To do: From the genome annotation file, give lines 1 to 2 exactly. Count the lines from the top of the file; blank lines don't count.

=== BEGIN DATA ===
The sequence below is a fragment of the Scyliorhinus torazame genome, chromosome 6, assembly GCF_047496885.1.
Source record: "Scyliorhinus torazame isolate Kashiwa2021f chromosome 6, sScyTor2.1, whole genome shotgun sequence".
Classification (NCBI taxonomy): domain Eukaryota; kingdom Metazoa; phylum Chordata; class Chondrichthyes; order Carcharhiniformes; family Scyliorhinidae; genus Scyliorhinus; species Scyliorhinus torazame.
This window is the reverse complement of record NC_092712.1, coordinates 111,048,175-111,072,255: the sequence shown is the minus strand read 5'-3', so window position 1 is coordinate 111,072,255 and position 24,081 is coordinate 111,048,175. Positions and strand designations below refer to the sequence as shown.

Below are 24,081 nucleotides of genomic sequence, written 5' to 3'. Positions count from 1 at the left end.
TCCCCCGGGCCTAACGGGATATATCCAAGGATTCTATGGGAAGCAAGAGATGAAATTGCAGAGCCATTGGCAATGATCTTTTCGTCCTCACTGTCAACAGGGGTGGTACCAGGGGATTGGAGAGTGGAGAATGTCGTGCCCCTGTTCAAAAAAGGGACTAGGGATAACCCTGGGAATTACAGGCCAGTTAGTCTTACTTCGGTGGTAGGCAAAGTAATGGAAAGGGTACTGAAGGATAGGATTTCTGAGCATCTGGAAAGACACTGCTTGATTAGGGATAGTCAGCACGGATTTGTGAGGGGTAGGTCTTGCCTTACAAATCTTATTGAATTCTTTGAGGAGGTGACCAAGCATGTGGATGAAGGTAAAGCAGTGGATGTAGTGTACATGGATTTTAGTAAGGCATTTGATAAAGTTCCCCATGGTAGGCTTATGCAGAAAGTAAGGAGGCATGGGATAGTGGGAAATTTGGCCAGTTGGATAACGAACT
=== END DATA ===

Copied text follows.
The sequence below is a fragment of the Scyliorhinus torazame genome, chromosome 6, assembly GCF_047496885.1.
Source record: "Scyliorhinus torazame isolate Kashiwa2021f chromosome 6, sScyTor2.1, whole genome shotgun sequence".